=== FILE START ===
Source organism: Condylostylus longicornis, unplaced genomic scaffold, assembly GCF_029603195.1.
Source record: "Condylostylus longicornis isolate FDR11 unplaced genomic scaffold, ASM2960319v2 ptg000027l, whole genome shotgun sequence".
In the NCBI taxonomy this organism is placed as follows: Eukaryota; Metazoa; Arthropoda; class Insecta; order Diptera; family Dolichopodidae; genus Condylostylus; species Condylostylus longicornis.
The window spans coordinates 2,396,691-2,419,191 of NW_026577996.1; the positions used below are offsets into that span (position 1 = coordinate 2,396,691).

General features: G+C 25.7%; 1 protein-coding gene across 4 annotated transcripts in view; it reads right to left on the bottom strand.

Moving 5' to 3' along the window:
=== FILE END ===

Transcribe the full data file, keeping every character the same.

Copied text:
Source organism: Condylostylus longicornis, unplaced genomic scaffold, assembly GCF_029603195.1.
Source record: "Condylostylus longicornis isolate FDR11 unplaced genomic scaffold, ASM2960319v2 ptg000027l, whole genome shotgun sequence".
In the NCBI taxonomy this organism is placed as follows: Eukaryota; Metazoa; Arthropoda; class Insecta; order Diptera; family Dolichopodidae; genus Condylostylus; species Condylostylus longicornis.
The window spans coordinates 2,396,691-2,419,191 of NW_026577996.1; the positions used below are offsets into that span (position 1 = coordinate 2,396,691).

General features: G+C 25.7%; 1 protein-coding gene across 4 annotated transcripts in view; it reads right to left on the bottom strand.

Moving 5' to 3' along the window: